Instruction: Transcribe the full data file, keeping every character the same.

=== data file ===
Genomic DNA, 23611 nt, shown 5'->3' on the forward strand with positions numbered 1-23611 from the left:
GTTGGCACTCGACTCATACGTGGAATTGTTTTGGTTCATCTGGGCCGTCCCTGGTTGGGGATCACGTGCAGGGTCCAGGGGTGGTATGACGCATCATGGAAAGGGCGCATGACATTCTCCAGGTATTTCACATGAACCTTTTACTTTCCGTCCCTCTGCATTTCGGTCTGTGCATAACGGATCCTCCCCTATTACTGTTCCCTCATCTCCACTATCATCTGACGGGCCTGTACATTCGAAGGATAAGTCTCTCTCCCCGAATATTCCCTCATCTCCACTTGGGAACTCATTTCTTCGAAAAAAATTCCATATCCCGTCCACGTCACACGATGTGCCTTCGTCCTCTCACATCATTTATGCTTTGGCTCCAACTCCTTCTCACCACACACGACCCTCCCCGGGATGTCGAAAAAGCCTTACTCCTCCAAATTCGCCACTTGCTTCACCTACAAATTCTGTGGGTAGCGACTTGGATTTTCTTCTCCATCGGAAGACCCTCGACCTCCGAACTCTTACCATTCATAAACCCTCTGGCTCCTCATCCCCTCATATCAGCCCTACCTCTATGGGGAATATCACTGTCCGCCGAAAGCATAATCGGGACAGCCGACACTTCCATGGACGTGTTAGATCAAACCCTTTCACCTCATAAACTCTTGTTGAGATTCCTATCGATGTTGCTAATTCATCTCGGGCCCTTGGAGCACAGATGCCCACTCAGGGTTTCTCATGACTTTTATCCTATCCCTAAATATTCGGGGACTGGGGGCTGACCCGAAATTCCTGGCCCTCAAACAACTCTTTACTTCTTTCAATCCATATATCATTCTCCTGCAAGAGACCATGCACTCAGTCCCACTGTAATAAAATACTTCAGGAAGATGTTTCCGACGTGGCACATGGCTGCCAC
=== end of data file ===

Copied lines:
Genomic DNA, 23611 nt, shown 5'->3' on the forward strand with positions numbered 1-23611 from the left:
GTTGGCACTCGACTCATACGTGGAATTGTTTTGGTTCATCTGGGCCGTCCCTGGTTGGGGATCACGTGCAGGGTCCAGGGGTGGTATGACGCATCATGGAAAGGGCGCATGACATTCTCCAGGTATTTCACATGAACCTTTTACTTTCCGTCCCTCTGCATTTCGGTCTGTGCATAACGGATCCTCCCCTATTACTGTTCCCTCATCTCCACTATCATCTGACGGGCCTGTACATTCGAAGGATAAGTCTCTCTCCCCGAATATTCCCTCATCTCCACTTGGGAACTCATTTCTTCGAAAAAAATTCCATATCCCGTCCACGTCACACGATGTGCCTTCGTCCTCTCACATCATTTATGCTTTGGCTCCAACTCCTTCTCACCACACACGACCCTCCCCGGGATGTCGAAAAAGCCTTACTCCTCCAAATTCGCCACTTGCTTCACCTACAAATTCTGTGGGTAGCGACTTGGATTTTCTTCTCCATCGGAAGACCCTCGACCTCCGAACTCTTACCATTCATAAACCCTCTGGCTCCTCATCCCCTCATATCAGCCCTACCTCTATGGGGAATATCACTGTCCGCCGAAAGCATAATCGGGACAGCCGACACTTCCATGGACGTGTTAGATCAAACCCTTTCACCTCATAAACTCTTGTTGAGATTCCTATCGATGTTGCTAATTCATCTCGGGCCCTTGGAGCACAGATGCCCACTCAGGGTTTCTCATGACTTTTATCCTATCCCTAAATATTCGGGGACTGGGGGCTGACCCGAAATTCCTGGCCCTCAAACAACTCTTTACTTCTTTCAATCCATATATCATTCTCCTGCAAGAGACCATGCACTCAGTCCCACTGTAATAAAATACTTCAGGAAGATGTTTCCGACGTGGCACATGGCTGCCAC